Most of the critics of the report condemned it not by denying the claims, but by pointing out that Russia was the aggressor and clearly guilty of atrocities such as the massacre at Bucha, whereas Ukrainians were merely defending their homeland.

More considered opinions pointed out that Amnesty’s report creates a moral equivalency between the actions of Russian troops and those of Ukraine and so exonerates Russian atrocities to some extent.

The report’s conclusion was widely taken up by the Russian media and caused a media storm. Russian state media has constantly reported on Ukraine’s shelling of the cities of Donetsk and Luhansk, where residential areas have been hit and civilian casualties have been numerous, an aspect of the war that gets less attention in the western media, partly because western journalists have no access to the Russian-controlled territories.

Maliar accused Amnesty of “distorting the real picture” and of failing to understand the situation on the ground, The Guardian reported.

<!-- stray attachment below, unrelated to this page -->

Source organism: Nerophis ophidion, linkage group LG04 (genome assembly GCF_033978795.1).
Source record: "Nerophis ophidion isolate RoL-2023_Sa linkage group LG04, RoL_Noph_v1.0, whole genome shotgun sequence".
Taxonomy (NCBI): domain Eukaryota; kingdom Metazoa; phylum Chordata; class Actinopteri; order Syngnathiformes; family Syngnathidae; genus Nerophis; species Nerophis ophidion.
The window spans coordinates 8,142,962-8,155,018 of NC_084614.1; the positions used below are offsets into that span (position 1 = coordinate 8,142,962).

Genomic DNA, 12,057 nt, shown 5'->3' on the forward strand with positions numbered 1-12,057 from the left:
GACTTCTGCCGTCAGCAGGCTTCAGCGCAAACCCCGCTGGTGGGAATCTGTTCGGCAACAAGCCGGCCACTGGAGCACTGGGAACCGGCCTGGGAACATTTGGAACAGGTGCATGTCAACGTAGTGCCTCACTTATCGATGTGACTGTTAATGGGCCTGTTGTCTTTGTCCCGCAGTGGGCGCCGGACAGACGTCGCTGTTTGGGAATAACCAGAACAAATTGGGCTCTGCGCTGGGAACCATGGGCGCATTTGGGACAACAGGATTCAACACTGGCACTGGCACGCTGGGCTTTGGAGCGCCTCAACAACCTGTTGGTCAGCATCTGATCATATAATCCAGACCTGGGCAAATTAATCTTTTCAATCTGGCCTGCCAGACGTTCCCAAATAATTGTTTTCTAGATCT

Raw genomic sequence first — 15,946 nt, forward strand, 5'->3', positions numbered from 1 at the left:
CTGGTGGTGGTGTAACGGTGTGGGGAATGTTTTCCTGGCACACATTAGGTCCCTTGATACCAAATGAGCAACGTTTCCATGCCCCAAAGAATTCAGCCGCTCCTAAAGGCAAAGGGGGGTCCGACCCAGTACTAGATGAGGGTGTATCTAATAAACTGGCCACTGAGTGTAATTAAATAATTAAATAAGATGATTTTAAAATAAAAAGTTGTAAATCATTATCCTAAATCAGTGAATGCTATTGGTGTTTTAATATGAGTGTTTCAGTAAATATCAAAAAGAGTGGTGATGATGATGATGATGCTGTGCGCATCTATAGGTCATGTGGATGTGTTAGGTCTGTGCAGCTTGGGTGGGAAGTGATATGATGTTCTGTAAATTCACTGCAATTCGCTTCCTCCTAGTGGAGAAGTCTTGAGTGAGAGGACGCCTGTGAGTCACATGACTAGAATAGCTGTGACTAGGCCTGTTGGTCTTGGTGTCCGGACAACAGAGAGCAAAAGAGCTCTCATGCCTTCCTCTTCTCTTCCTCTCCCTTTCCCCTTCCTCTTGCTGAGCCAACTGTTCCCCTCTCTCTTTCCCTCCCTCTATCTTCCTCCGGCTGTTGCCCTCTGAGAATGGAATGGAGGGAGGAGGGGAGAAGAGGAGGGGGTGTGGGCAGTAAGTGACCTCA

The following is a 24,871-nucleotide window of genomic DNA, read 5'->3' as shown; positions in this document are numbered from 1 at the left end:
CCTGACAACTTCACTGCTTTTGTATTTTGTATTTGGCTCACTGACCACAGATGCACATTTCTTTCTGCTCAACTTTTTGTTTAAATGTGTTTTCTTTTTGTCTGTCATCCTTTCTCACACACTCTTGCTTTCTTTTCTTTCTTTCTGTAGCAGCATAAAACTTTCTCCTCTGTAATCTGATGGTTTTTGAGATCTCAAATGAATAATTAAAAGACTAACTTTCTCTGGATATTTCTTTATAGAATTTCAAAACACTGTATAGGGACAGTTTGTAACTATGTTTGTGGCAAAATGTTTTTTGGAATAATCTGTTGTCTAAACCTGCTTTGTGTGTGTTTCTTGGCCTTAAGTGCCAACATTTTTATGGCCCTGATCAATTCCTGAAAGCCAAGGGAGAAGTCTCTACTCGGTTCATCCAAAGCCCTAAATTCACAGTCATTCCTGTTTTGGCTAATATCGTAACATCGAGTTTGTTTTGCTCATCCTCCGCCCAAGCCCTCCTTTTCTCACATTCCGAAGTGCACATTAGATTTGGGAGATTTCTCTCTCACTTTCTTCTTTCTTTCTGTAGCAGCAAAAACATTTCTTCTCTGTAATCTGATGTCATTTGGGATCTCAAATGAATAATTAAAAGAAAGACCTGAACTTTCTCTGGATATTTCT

Oleksii Reznikov, Ukraine’s Minister of Defence, said that “any attempt to question the right of Ukrainians to resist genocide, to protect their families and homes … is a perversion”, as cited by the Guardian.

The Amnesty reports acknowledged that the rules of war don’t definitely ban the use of schools by soldiers but emphasised “militaries have an obligation to avoid using schools that are near houses or apartment buildings full of civilians … unless there is a compelling military need”.

Amnesty International previous fell foul of public opinion after it rescinded its decision to grant “prisoner of conscience” status to jailed anti-corruption activist and opposition politician Alexei Navalny in February last year, due to his previous racist remarks and “hate speech” that he has refused to recant when challenged after rising to prominence.

The decision caused a widespread public outcry at the time, as Navalny had just returned to Russia from Germany, where he had been recuperating from an attempted assassination attempt using the Novichok nerve agent. He was promptly arrested on his arrival in Russia and has been sentenced to multiple terms in prison. Amnesty eventually backed down and restored the designation in May.